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I love to see young Common Five-lined Skinks (Plestiodon fasciatus) with their long, bright blue tails, like this one that I spotted on a dead tree earlier this week in Prince William County, Virginia. There is something so whimsically incongruous about that striking color on the skink’s body that I can’t help but smile whenever I see one.

Common Five-lined Skink

© Michael Q. Powell. All rights reserved.

 

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There are not very many species of venomous snakes in Virginia, but I managed to encounter one of them, an Eastern Copperhead (Agkistrodon contortrix), while exploring in Prince William County earlier this week will fellow wildlife enthusiast Walter Sanford. I had just climbed over the trunk of a fallen tree when I looked to the side and spotted the snake about three to four feet away from me (100 to 120 cm).

The first shot is a cropped image that shows the copperhead’s eerie eye with a vertical pupil—I was definitely not as close as it may appear. The second shot shows the view that I had when looking through my 180 mm macro lens. The snake, which is pretty large and well camouflaged, appeared to be fully alert and was facing the tree trunk that I had just crossed.

I have read a lot about copperheads since that encounter. One of the tips for avoiding them included checking the other side of logs before stepping over them—I am pretty sure I will heed that advice from now on.

UPDATE: Check out Walter Sanford’s blog posting that includes his impressions of our encounter with the copperhead and some additional photos.

Eastern Copperhead

Eastern Copperhead

© Michael Q. Powell. All rights reserved.

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As I was exploring Mason Neck West Park in nearby Lorton, Virginia last Saturday, fellow dragonfly enthusiast Walter Sanford pointed to a dragonfly perched at the top of a tree and said it would make a good “artsy” shot. He was right. Although some details are lost in the shadows, the simplified silhouetted view lets you focus on the essence of the dragonfly.

The patches on the inner wings indicate that it is one of the saddlebags dragonflies. I think it might be a Carolina Saddlebags (Tramea carolina), but there is also a chance that it could be a Black Saddlebags (Tramea lacerata).

Carolina Saddlebags

© Michael Q. Powell. All rights reserved.

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I am not sure if Blue-fronted Dancer damselflies (Argia apicalis) are always happy, but the ones that I spotted yesterday at Jackson Miles Abbott Wetland Refuge seemed to be smiling at me.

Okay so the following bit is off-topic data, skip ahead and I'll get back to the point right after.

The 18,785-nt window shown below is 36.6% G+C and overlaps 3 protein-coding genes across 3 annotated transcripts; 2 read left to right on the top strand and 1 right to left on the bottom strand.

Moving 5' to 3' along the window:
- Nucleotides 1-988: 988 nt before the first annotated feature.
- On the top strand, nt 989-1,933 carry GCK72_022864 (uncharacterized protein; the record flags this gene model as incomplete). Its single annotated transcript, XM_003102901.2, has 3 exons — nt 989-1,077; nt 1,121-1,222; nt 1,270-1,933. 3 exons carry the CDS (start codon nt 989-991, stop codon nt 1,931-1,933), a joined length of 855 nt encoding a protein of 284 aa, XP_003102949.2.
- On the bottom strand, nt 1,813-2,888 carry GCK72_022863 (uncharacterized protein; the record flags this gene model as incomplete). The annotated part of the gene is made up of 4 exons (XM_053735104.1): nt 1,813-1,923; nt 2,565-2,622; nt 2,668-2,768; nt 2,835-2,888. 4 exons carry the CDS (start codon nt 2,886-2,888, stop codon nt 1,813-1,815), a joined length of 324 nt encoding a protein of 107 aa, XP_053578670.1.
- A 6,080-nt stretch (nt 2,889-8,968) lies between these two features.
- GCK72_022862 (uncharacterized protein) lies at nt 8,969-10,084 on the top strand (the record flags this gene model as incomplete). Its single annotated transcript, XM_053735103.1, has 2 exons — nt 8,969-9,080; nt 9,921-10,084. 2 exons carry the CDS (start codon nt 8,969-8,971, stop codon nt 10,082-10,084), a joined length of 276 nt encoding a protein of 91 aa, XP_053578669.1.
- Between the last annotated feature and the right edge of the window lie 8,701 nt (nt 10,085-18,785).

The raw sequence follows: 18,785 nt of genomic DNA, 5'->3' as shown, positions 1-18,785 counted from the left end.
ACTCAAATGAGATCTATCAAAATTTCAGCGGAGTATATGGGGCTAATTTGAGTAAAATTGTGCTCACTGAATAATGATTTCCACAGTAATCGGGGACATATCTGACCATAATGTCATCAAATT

The beautiful light blue color on their upper bodies and their striking blue eyes make Blue-fronted Dancers relatively easy to spot and to identify.

Blue-fronted Dancer

Blue-fronted Dancer

Blue-fronted Dancer

© Michael Q. Powell. All rights reserved.

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This past Saturday I was thrilled to spot this mating pair of Ebony Jewelwing damselflies (Calopteryx maculata). No, I am not a peeping Tom, but I do enjoy being able to see the male and female of a species together, so that I can compare their coloration and markings.

When it comes to damselflies, I just love the sidewards heart that their bodies create when they are in this mating position. I have been told that the process is somewhat brutal, but I like to think of it as romantic, two hearts joined as one.

Ebony Jewelwing

© Michael Q. Powell. All rights reserved.

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I have always been fascinated by shadows and reflections, which often lend an additional element of interest to a more straightforward shot. When a recently emerged dragonfly, probably a Lancet Clubtail (Gomphus exilis), flew into a nearby tree, I was utterly mesmerized by the shadow that it cast onto the leaves of the tree. The shapes and patterns of the green leaves create an almost abstract backdrop for the scene that really drew me in.

Most of my images are detailed, realistic portraits of my wildlife subjects, but at certain moment I love to attempt to capture more “artsy” images like this one.

Lancet Clubtail

© Michael Q. Powell. All rights reserved.

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We are now in prime dragonfly season and many familiar species are reappearing, like this beautiful Needham’s Skimmer dragonfly (Libellula needhami) that I spotted on Wednesday at Occoquan Bay National Wildlife Refuge.

I love the beautiful orange-gold color on the leading edges of the wings of this species, a color that really sparkles in the sunlight. I was fortunate to capture this dragonfly in a way that blurred the background. Depth of field is always an issue in situations like this and you can probably see that the tips of the wings are not in sharp focus, but I am ok with that and think it helps draw the viewer’s eyes to the dragonfly’s main body and, in particular, to its wonderful eyes.

Needham's Skimmer

© Michael Q. Powell. All rights reserved.